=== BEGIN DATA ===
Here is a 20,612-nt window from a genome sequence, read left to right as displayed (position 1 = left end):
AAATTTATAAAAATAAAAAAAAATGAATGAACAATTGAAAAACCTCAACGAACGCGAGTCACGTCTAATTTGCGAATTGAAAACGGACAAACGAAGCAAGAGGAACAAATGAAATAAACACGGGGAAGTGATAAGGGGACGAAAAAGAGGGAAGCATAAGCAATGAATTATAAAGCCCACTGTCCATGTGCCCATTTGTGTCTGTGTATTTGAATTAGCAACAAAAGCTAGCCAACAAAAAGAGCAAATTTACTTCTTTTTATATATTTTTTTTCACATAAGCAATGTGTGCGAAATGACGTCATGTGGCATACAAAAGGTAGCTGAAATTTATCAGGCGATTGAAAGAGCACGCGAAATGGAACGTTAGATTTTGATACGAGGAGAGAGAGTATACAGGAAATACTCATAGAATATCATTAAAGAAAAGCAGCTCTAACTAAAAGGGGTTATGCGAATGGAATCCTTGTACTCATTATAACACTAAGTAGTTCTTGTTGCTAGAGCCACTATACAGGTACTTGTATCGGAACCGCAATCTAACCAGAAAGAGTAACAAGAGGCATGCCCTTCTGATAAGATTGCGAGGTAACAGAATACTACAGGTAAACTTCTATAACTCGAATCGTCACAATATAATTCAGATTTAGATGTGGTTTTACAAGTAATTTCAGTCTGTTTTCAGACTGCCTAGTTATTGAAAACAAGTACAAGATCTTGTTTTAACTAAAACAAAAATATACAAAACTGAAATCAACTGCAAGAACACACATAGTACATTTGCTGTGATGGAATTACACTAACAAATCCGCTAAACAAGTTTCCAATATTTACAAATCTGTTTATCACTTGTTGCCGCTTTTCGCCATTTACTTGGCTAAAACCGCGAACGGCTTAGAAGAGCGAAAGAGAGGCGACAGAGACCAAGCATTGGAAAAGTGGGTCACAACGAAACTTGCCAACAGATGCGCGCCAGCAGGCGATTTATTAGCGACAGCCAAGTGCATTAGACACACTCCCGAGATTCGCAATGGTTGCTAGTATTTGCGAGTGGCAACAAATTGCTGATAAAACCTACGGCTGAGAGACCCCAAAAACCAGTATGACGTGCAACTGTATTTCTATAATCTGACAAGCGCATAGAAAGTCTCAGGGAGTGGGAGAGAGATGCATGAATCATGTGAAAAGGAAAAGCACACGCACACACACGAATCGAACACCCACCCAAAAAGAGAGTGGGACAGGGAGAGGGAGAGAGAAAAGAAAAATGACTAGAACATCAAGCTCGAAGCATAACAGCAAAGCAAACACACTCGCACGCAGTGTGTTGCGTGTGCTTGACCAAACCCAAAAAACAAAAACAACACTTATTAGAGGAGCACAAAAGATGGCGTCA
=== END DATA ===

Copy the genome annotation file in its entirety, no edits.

Here is a 20,612-nt window from a genome sequence, read left to right as displayed (position 1 = left end):
AAATTTATAAAAATAAAAAAAAATGAATGAACAATTGAAAAACCTCAACGAACGCGAGTCACGTCTAATTTGCGAATTGAAAACGGACAAACGAAGCAAGAGGAACAAATGAAATAAACACGGGGAAGTGATAAGGGGACGAAAAAGAGGGAAGCATAAGCAATGAATTATAAAGCCCACTGTCCATGTGCCCATTTGTGTCTGTGTATTTGAATTAGCAACAAAAGCTAGCCAACAAAAAGAGCAAATTTACTTCTTTTTATATATTTTTTTTCACATAAGCAATGTGTGCGAAATGACGTCATGTGGCATACAAAAGGTAGCTGAAATTTATCAGGCGATTGAAAGAGCACGCGAAATGGAACGTTAGATTTTGATACGAGGAGAGAGAGTATACAGGAAATACTCATAGAATATCATTAAAGAAAAGCAGCTCTAACTAAAAGGGGTTATGCGAATGGAATCCTTGTACTCATTATAACACTAAGTAGTTCTTGTTGCTAGAGCCACTATACAGGTACTTGTATCGGAACCGCAATCTAACCAGAAAGAGTAACAAGAGGCATGCCCTTCTGATAAGATTGCGAGGTAACAGAATACTACAGGTAAACTTCTATAACTCGAATCGTCACAATATAATTCAGATTTAGATGTGGTTTTACAAGTAATTTCAGTCTGTTTTCAGACTGCCTAGTTATTGAAAACAAGTACAAGATCTTGTTTTAACTAAAACAAAAATATACAAAACTGAAATCAACTGCAAGAACACACATAGTACATTTGCTGTGATGGAATTACACTAACAAATCCGCTAAACAAGTTTCCAATATTTACAAATCTGTTTATCACTTGTTGCCGCTTTTCGCCATTTACTTGGCTAAAACCGCGAACGGCTTAGAAGAGCGAAAGAGAGGCGACAGAGACCAAGCATTGGAAAAGTGGGTCACAACGAAACTTGCCAACAGATGCGCGCCAGCAGGCGATTTATTAGCGACAGCCAAGTGCATTAGACACACTCCCGAGATTCGCAATGGTTGCTAGTATTTGCGAGTGGCAACAAATTGCTGATAAAACCTACGGCTGAGAGACCCCAAAAACCAGTATGACGTGCAACTGTATTTCTATAATCTGACAAGCGCATAGAAAGTCTCAGGGAGTGGGAGAGAGATGCATGAATCATGTGAAAAGGAAAAGCACACGCACACACACGAATCGAACACCCACCCAAAAAGAGAGTGGGACAGGGAGAGGGAGAGAGAAAAGAAAAATGACTAGAACATCAAGCTCGAAGCATAACAGCAAAGCAAACACACTCGCACGCAGTGTGTTGCGTGTGCTTGACCAAACCCAAAAAACAAAAACAACACTTATTAGAGGAGCACAAAAGATGGCGTCA